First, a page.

Click here to read more . . .

May 20, 2008

Terribly sorry

A relative of mine who undoubtedly would prefer to remain anonymous sent me a link to this e-card site called ""

I'd never heard of it, so I had to check it out. You know, e-cards are actually good when you're too late (or, in my case, too lazy) to get a real card. (If you asked Mrs. Attila, she'd agree with that analysis. She does the card shopping, even for my side of the family, and tells me with regret that she's an enabler.) E-cards are also good to send to people in other countries, like my anonymous relative.

Now, where was I?

Oh, yeah. When I went to the site, the first card that popped up was in the category of "confessions." It said, "I did shameful things at the Gay Pride Parade." Yeesh!

When I went back to the site, however, I came upon the category "apology." If you click on the category, you get a bunch of options. My personal favorite was: "Sorry my orgasm terrifed your neighbors."

Although I have to admit that "Sorry you were wrongfully convicted and jailed for 15 years" was a close second.

Finally, before posting this, I had to check out the "breakup" category. Not as good as I'd expected, but I did like this: "I know we haven't met but I think we should stop seeing each other."

Click here to read more . . .

May 19, 2008

Follow-up: The Woodstock of the 21st century

If the New York Times article is accurate, yesterday's vegetarian march in New York did not turn out to be the Woodstock of the 21st Century, as its organizer claimed it would.

But at least there was no violence.

The parade’s participants wended their way peacefully through Greenwich Village to Washington Square Park, led by a seven-foot-tall pea pod and an outsize carrot, who would later marry onstage in a faux ceremony. A giant pink replica of a human colon, replete with polyps and a sullied colostomy bag, brought up the rear.
That's funny; usually it's the gluteus maximus that brings up the rear. Anyway, it was supposed to be a celebration, but somehow, these guys are always the victim.
The parade arrived at Washington Square Park about 1 p.m. Vegan jerky sticks were passed about, and a costume competition was held. One of the winners was Bex Vargas, an artist who lives in Queens and was dressed as a head of broccoli. Ms. Vargas, 26, had brought the costume in a bag. Once offstage, she admitted that she was exhausted and yearned to go home, but feared that her costume would invite harassment on the subway. "I don’t know if I’ll even fit through the turnstile," she said.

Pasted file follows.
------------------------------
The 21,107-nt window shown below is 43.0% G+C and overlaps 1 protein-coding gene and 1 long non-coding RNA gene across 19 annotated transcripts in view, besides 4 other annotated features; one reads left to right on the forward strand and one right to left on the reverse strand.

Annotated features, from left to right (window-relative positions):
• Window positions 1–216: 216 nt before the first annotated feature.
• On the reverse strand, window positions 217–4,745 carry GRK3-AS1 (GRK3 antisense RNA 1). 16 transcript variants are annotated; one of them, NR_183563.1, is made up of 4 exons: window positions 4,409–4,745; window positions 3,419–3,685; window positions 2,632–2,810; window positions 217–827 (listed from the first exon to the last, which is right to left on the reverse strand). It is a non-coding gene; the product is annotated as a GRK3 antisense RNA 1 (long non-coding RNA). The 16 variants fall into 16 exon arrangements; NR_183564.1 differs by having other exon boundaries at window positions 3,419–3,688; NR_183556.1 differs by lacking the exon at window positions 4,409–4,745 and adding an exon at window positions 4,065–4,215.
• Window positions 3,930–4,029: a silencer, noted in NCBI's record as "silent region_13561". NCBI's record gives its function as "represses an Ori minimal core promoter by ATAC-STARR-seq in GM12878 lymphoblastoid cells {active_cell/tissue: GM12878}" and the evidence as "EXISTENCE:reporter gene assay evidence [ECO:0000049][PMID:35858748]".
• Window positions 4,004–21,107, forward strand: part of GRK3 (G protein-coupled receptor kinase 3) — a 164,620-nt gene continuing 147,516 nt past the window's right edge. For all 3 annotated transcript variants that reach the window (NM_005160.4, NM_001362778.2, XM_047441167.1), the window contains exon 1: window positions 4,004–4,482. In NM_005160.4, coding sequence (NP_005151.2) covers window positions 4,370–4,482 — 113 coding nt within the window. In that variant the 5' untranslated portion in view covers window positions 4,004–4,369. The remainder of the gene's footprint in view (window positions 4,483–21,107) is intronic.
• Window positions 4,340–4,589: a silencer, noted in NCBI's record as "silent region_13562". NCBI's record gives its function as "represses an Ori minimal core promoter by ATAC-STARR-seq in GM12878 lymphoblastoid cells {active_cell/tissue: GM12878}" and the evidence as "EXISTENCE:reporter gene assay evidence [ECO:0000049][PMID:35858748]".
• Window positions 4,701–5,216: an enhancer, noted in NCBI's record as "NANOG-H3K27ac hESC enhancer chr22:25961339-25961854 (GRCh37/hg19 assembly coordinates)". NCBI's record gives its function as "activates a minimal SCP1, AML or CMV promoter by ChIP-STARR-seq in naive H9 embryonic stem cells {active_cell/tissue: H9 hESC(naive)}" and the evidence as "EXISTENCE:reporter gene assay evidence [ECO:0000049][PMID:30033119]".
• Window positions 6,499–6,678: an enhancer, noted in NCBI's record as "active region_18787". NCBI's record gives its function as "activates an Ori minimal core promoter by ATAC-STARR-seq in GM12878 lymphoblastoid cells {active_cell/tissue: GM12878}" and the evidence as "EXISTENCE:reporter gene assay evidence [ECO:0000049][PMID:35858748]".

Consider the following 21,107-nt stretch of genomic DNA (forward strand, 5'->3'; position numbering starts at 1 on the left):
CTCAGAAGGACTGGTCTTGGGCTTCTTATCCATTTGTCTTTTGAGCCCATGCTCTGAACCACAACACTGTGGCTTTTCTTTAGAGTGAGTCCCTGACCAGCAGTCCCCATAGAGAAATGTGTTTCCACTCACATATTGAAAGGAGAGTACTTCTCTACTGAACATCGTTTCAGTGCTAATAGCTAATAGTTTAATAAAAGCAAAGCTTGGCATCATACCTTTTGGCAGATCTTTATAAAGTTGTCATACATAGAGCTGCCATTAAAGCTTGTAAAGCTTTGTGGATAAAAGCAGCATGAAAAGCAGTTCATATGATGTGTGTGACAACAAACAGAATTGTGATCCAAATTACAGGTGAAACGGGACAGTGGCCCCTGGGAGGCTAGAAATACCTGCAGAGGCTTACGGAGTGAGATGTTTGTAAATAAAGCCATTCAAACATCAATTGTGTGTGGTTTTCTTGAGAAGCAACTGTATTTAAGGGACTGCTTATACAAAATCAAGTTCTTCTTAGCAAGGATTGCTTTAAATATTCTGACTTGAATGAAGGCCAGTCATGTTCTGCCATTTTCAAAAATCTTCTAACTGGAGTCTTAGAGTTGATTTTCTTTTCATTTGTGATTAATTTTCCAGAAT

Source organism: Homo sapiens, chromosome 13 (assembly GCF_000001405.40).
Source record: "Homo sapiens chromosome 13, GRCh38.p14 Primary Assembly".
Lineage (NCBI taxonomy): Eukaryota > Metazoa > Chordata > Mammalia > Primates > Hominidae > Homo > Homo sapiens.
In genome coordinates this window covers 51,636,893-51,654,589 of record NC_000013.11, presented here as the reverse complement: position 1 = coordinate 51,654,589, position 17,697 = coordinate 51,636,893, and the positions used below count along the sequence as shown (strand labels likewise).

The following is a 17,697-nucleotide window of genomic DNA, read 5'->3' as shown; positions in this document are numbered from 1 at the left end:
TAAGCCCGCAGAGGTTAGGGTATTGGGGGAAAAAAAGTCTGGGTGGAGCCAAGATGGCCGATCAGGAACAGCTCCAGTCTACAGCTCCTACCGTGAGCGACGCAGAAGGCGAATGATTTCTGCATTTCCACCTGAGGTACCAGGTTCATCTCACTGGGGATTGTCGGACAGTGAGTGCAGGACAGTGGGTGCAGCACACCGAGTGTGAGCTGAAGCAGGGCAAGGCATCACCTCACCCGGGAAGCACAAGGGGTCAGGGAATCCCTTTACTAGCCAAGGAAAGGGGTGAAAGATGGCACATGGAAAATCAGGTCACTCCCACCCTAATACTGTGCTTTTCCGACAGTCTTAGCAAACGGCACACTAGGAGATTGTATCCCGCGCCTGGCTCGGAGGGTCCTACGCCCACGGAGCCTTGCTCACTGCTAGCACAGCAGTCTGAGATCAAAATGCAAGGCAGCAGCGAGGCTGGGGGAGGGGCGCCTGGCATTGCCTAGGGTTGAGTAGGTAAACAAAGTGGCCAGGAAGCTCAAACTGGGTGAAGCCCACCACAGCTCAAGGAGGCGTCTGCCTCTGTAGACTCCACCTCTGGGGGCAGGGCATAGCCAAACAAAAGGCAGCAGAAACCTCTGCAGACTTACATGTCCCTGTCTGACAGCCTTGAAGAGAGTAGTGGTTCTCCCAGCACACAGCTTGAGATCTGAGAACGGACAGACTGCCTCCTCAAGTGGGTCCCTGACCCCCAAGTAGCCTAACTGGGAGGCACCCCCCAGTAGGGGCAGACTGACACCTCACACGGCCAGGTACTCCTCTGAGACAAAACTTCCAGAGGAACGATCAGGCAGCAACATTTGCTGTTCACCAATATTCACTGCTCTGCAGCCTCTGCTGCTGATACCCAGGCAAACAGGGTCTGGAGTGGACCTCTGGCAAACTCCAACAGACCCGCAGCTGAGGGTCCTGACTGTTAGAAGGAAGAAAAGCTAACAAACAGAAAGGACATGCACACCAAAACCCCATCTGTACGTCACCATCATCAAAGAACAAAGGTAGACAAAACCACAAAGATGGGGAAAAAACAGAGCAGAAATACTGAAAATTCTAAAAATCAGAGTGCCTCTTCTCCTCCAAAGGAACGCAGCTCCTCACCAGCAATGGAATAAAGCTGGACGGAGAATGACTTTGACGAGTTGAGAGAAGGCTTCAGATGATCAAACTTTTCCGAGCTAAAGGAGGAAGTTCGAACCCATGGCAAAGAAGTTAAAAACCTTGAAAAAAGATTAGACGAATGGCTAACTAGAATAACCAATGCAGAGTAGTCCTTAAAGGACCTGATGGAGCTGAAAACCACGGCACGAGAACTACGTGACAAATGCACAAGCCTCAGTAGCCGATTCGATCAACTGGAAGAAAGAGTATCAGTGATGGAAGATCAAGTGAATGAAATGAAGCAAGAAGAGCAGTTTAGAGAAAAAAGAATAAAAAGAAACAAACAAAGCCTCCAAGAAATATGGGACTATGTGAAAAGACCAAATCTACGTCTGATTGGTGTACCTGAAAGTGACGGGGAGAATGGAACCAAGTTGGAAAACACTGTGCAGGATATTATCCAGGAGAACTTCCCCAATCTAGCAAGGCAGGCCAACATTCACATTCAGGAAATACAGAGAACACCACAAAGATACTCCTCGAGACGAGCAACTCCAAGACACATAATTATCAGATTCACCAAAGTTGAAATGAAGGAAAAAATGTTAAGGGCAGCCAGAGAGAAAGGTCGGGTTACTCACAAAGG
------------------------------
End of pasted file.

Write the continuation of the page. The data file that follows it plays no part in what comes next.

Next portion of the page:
But for me, the highlight was the appearance of vegetarian Bernie "Make My Day" Goetz appealing for kindness to animals: "Mr. Goetz said he lamented people's 'distant, shallow and bad' attitudes toward animals. 'The world is a deader place because of mankind's relationship with animals,' he said."

Thus, the image of the day, from the Times's site:

The caption reads: "Bernard Goetz, right, who was known as a subway vigilante in ’84, helping a fellow vegetarian." How dumb does the Times think we are if it feels it has to tell us which one is which?

Click here to read more . . .

Maryland blogger profile: Blogger1947

[Editor's note: This is the first of what I hope will be a series of profiles of members of the Maryland Blogger Alliance. For those of you who are old enough to remember, think "Dewar's Profiles."]

Blog name: Blogger1947

Location: Gwynn Oak, Maryland

Handle: Stan M

Real Name: Stan Modjesky

Age: 60, but feeling like 18

Political Orientation: Rabidly libertarian (lowercase "L," please!)

Favorite Major Blog: Page Nine (Alan Korwin as The Uninvited Ombudsman)

Favorite Philosophers: L. Neil Smith; Jeff Cooper; Eric Hoffer

Favorite Musician: Every great trumpeter in history

My Drink: Rum, the darker the better. Beer, ditto.

Favorite Foods: Anything spicy

Automobile: 3/4 ton Chevy Suburban, unapologetically

Hobbies: Music (trumpeter for 50+ years--traditional jazz is my favorite style); RV travel; target shooting

Reason for Blogging: To retain my sanity. There is more room outside my head for this stuff than inside. Once something is in writing, I can quit obssessing about it and go on to some new obssession.

Top Three Blog Posts: "Some Chuckles from the County Courthouse," "Obama sucks-up to George Soros," "Bally Fitness Bankrupt?"

Third-Party Quote about Me: "Often irritated, never duplicated." (courtesy of Don & Meg Jernigan, Shreveport, LA)

Approach to Life: Expect the best, but prepare for the worst.

Click here to read more . . .

May 18, 2008

Barack Obama responds to the Gettysburg Address

Obama: I'm appalled at the fear-mongering that Lincoln is using to pursue his dishonest and divisive attacks. When he says "that government of the people, by the people, for the people, shall not perish from the earth," is he suggesting that if I were elected, I would somehow end government of, by, and for the people? Well, let me say this. If Mr. Lincoln wants to have a debate about his abuse of governmental powers, and his continued pursuit of failed policies in this illegal and unconstitutional war, I'm ready to have that debate right now and every day until the election. And I will win that debate. [ * ]